- Our updated five-year return outlook supports our preference for equities over bonds in a U.S.-led reflationary environment.
- Global risk assets rallied last week, led by emerging markets. U.S. equity indexes hit record highs on upbeat earnings.
- Ratios of earnings upgrades to downgrades in Europe and Japan offer encouraging signs ahead of this week's earnings reports.
We have updated our five-year return assumptions across asset classes to reflect strengthening reflation and changing markets over the last quarter. We have largely maintained our assumptions for equity returns while increasing those for fixed income.
BlackRock's five-year asset class return assumptions, January 2017
Sources: BlackRock Investment Institute and BlackRock Solutions, January 2017.
Notes: This information is not intended as a recommendation to invest in any particular asset class or strategy or as a promise of future performance. The bars show annualized nominal return assumptions for the next five years from a U.S. dollar perspective. Representative indexes used are (left to right): Bloomberg Barclays Global Aggregate Treasury Index ex U.S., Citigroup 3-Month Treasury Bill Index, Bloomberg Barclays Government Index, Bloomberg Barclays U.S. Government Inflation-Linked Bond Index, Bloomberg Barclays U.S. Credit Index, Bloomberg Barclays U.S. High Yield Index, JP Morgan EMBI Global Diversified Index, MSCI USA Index, MSCI USA Small Cap Index, MSCI World ex USA Index and MSCI Emerging Markets Index. Indexes are unmanaged and used for illustrative purposes only. They are not intended to be indicative of any fund or strategy's performance. It is not possible to invest directly in an index.
Our stock return assumptions remain at historically low levels, despite broad gains in equity indexes. We see support from economic reflation and earnings growth. A rise in global yields has made bond valuations less rich, leading to our higher bond return expectations, especially for government and emerging market (EM) debt.
A preference for stocks over bonds
Overall, we now see a global portfolio consisting of 60% equities and 40% bonds generating a nominal annual return of 3.9% in U.S. dollar terms over the next five years before fees. This is up from last quarter but still implies very low real (after-inflation) returns.
We have greater confidence that inflation will meet central bank targets, with some scope for overshooting in the near term as economies are allowed to run a little hotter. We see U.S.-led reflation taking root globally and have nudged up our five-year inflation expectations for the U.S. and UK. We have left our five-year economic growth forecasts unchanged for now awaiting further evidence, but we believe the upside risk to these assumptions has increased. At the same time, structural factors such as aging societies, weak productivity and excess global savings should ensure bond yields rise at only a gradual pace in the years ahead, we believe.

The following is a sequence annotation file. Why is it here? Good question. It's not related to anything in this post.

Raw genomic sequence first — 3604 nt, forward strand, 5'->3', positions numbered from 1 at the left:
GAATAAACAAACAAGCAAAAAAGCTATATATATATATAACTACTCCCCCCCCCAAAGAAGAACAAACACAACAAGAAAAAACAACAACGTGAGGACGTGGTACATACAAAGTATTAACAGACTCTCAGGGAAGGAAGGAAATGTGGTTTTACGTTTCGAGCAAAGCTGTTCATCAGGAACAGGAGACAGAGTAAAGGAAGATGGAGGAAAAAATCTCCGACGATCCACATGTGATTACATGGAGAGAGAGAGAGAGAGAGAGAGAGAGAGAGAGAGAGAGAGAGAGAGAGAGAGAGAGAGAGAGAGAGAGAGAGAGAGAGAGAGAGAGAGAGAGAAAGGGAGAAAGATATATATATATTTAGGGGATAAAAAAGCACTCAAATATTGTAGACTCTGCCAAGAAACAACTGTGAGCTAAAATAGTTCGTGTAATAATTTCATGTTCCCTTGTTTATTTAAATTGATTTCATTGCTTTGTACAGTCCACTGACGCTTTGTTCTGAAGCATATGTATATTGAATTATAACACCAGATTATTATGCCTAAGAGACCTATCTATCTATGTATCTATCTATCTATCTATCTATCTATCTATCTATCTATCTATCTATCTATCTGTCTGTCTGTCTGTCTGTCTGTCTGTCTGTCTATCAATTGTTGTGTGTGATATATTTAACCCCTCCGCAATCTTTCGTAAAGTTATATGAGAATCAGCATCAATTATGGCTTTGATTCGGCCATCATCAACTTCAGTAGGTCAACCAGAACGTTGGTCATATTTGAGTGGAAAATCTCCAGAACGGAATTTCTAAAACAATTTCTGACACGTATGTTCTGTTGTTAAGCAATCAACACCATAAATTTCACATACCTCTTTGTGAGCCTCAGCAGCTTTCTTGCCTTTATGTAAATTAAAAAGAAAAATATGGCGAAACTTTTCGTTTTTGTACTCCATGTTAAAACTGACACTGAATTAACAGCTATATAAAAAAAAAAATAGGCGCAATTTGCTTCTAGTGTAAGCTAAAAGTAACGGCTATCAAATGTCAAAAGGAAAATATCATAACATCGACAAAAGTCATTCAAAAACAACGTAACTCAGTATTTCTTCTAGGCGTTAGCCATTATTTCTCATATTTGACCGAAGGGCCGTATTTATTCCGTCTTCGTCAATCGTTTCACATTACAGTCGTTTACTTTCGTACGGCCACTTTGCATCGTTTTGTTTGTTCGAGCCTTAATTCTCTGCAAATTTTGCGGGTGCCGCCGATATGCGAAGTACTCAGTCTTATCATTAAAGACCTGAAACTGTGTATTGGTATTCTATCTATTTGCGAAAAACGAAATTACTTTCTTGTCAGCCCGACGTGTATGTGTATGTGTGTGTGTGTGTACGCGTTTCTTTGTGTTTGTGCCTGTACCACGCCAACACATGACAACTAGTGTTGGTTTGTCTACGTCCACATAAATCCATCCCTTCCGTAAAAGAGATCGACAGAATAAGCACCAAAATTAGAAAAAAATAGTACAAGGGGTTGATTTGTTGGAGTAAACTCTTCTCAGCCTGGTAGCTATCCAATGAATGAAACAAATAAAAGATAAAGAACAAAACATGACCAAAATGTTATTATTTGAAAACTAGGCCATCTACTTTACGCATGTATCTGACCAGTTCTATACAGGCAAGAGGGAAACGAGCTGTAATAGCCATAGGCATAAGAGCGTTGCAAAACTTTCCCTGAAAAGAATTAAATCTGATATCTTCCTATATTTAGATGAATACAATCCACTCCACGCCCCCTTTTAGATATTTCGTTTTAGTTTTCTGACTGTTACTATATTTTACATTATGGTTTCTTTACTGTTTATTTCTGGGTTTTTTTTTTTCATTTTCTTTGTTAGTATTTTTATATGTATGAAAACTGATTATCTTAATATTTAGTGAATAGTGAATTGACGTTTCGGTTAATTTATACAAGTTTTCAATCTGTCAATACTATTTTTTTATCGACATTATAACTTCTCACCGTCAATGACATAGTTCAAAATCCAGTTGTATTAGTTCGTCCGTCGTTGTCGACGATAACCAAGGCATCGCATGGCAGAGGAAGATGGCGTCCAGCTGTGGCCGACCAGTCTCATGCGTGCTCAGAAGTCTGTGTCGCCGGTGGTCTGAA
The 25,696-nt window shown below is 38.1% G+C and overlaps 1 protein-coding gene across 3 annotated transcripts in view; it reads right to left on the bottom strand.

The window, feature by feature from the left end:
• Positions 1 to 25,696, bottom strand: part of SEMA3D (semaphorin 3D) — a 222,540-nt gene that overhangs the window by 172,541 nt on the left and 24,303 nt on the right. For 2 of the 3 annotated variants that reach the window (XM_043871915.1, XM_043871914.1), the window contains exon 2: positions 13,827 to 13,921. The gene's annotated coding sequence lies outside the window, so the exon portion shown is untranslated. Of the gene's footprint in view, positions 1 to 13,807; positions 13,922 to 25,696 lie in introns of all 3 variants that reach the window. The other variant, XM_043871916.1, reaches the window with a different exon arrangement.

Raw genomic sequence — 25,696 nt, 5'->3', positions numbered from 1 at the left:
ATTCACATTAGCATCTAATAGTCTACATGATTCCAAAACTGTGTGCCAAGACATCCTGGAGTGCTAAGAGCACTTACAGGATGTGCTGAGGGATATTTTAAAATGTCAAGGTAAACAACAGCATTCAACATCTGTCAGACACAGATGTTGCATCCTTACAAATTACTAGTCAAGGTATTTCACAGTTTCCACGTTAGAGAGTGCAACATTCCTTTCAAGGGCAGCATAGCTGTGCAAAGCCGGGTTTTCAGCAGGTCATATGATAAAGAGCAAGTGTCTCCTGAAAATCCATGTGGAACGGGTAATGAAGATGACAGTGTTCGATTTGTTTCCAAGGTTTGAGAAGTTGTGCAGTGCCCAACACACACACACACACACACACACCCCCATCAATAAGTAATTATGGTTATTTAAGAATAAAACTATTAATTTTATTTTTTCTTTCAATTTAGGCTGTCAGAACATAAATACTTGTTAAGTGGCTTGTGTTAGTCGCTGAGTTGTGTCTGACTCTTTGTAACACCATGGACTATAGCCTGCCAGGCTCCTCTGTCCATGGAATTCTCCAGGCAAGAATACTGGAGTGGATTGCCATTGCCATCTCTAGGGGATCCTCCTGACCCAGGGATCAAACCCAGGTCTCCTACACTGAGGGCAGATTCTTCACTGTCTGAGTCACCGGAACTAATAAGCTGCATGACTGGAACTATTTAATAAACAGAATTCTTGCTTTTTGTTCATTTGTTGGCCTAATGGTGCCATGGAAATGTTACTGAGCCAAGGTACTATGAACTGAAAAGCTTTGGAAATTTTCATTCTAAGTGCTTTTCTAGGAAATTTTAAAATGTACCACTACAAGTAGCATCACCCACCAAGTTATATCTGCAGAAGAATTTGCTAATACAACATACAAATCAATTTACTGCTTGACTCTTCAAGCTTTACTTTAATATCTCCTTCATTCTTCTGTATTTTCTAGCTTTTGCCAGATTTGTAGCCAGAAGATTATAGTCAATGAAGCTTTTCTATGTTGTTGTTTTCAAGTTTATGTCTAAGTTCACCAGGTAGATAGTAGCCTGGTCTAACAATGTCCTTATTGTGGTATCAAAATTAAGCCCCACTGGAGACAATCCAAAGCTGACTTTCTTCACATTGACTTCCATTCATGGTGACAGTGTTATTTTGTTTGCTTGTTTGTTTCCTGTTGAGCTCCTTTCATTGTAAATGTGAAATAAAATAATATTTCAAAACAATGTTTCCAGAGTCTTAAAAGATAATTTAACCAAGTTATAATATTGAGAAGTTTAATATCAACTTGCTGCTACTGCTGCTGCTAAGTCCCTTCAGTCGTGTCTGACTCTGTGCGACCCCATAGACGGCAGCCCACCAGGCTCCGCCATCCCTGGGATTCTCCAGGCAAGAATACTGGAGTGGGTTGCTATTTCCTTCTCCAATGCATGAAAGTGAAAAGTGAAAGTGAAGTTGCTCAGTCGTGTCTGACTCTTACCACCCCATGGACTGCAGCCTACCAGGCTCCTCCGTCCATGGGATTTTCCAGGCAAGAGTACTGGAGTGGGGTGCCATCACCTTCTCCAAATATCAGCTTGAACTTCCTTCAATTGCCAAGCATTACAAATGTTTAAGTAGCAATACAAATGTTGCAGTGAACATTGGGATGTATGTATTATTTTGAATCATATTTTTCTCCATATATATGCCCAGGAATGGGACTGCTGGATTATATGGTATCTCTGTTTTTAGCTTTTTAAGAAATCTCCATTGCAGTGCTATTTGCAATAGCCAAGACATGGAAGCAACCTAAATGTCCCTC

We prefer equities over fixed income in this reflationary, low-yield and low-return environment, and favor credit over government bonds. We believe investors are compensated for taking risk, especially in non-U.S. equities, selected credit and less liquid assets. Bottom line: Expected stock returns appear relatively attractive in a world of low returns.
- Global risk assets rallied, led by EMs. U.S. equity indexes hit new highs. The yield spread between EM debt and U.S. Treasuries fell back to pre-U.S.-election levels. Japanese exports rose.
- Financials and tech led upbeat U.S. earnings. Italy may join France and Germany in having elections this year after its constitutional court approved a new electoral law.
- During his first week as president, Donald Trump formally withdrew the U.S. from the Trans-Pacific Partnership and vowed to renegotiate the North American Free Trade Agreement.
Weekly and 12-month performance of selected assets
|Equities||Week||YTD||12 Months||Div. Yield|
|U.S. Large Caps||1.0%||2.5%||21.9%||2.1%|
|U.S. Small Caps||1.4%||1.0%||38.8%||1.5%|
|U.S. Investment Grade||0.1%||0.2%||6.3%||3.4%|
|U.S. High Yield||0.4%||1.5%||21.6%||5.8%|
|Emerging Market $ Bonds||0.2%||1.4%||12.6%||5.7%|
|Brent Crude Oil||0.1%||-2.3%||67.7%||$55.52|
Source: Bloomberg. As of January 27, 2017. Notes: Weekly data through Thursday. Equity and bond performance are measured in total index returns in U.S. dollars. U.S. large caps are represented by the S&P 500 Index; U.S. small caps are represented by the Russell 2000 Index; Non-U.S. world equity by the MSCI ACWI ex U.S.; non-U.S. developed equity by the MSCI EAFE Index; Japan, Emerging and Asia ex-Japan by their respective MSCI Indexes; U.S. Treasuries by the Bloomberg Barclays U.S. Treasury Index; U.S. TIPS by the U.S. Treasury Inflation Notes Total Return Index; U.S. investment grade by the Bloomberg Barclays U.S. Corporate Index; U.S. high yield by the Bloomberg Barclays U.S. Corporate High Yield 2% Issuer Capped Index; U.S. municipals by the Bloomberg Barclays Municipal Bond Index; non-U.S. developed bonds by the Bloomberg Barclays Global Aggregate ex USD; and emerging market $ bonds by the JP Morgan EMBI Global Diversified Index. Brent crude oil prices are in U.S. dollars per barrel, gold prices are in U.S. dollar per troy ounce and copper prices are in U.S. dollar per metric ton. The Euro/USD level is represented by U.S. dollar per euro, USD/JPY by yen per U.S. dollar and Pound/USD by U.S. dollar per pound. Index performance is shown for illustrative purposes only. It is not possible to invest directly in an index. Past performance is not indicative of future results.
Asset class views
Views from a U.S. dollar perspective over a three-month horizon
This post originally appeared on the BlackRock Blog.